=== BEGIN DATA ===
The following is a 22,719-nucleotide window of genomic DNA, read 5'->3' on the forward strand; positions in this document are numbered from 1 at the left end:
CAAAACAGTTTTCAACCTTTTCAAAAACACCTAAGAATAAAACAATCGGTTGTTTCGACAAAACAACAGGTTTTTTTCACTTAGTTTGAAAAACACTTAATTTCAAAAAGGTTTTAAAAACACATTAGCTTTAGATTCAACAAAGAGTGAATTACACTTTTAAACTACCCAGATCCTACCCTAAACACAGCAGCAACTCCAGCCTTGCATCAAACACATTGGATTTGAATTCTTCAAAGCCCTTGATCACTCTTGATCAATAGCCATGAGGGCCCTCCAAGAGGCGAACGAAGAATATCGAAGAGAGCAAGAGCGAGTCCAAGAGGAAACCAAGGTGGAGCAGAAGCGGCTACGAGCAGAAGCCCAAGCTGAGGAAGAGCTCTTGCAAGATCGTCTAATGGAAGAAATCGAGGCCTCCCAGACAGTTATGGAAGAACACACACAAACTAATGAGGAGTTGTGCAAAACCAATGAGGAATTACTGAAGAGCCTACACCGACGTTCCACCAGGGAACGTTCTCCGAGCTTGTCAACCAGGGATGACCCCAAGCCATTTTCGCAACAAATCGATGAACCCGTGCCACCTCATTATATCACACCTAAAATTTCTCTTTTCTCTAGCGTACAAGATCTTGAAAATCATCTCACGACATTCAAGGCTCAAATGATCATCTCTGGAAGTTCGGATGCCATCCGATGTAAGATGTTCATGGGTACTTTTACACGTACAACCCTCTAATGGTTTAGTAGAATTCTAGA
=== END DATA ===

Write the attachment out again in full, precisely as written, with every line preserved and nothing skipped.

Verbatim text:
The following is a 22,719-nucleotide window of genomic DNA, read 5'->3' on the forward strand; positions in this document are numbered from 1 at the left end:
CAAAACAGTTTTCAACCTTTTCAAAAACACCTAAGAATAAAACAATCGGTTGTTTCGACAAAACAACAGGTTTTTTTCACTTAGTTTGAAAAACACTTAATTTCAAAAAGGTTTTAAAAACACATTAGCTTTAGATTCAACAAAGAGTGAATTACACTTTTAAACTACCCAGATCCTACCCTAAACACAGCAGCAACTCCAGCCTTGCATCAAACACATTGGATTTGAATTCTTCAAAGCCCTTGATCACTCTTGATCAATAGCCATGAGGGCCCTCCAAGAGGCGAACGAAGAATATCGAAGAGAGCAAGAGCGAGTCCAAGAGGAAACCAAGGTGGAGCAGAAGCGGCTACGAGCAGAAGCCCAAGCTGAGGAAGAGCTCTTGCAAGATCGTCTAATGGAAGAAATCGAGGCCTCCCAGACAGTTATGGAAGAACACACACAAACTAATGAGGAGTTGTGCAAAACCAATGAGGAATTACTGAAGAGCCTACACCGACGTTCCACCAGGGAACGTTCTCCGAGCTTGTCAACCAGGGATGACCCCAAGCCATTTTCGCAACAAATCGATGAACCCGTGCCACCTCATTATATCACACCTAAAATTTCTCTTTTCTCTAGCGTACAAGATCTTGAAAATCATCTCACGACATTCAAGGCTCAAATGATCATCTCTGGAAGTTCGGATGCCATCCGATGTAAGATGTTCATGGGTACTTTTACACGTACAACCCTCTAATGGTTTAGTAGAATTCTAGA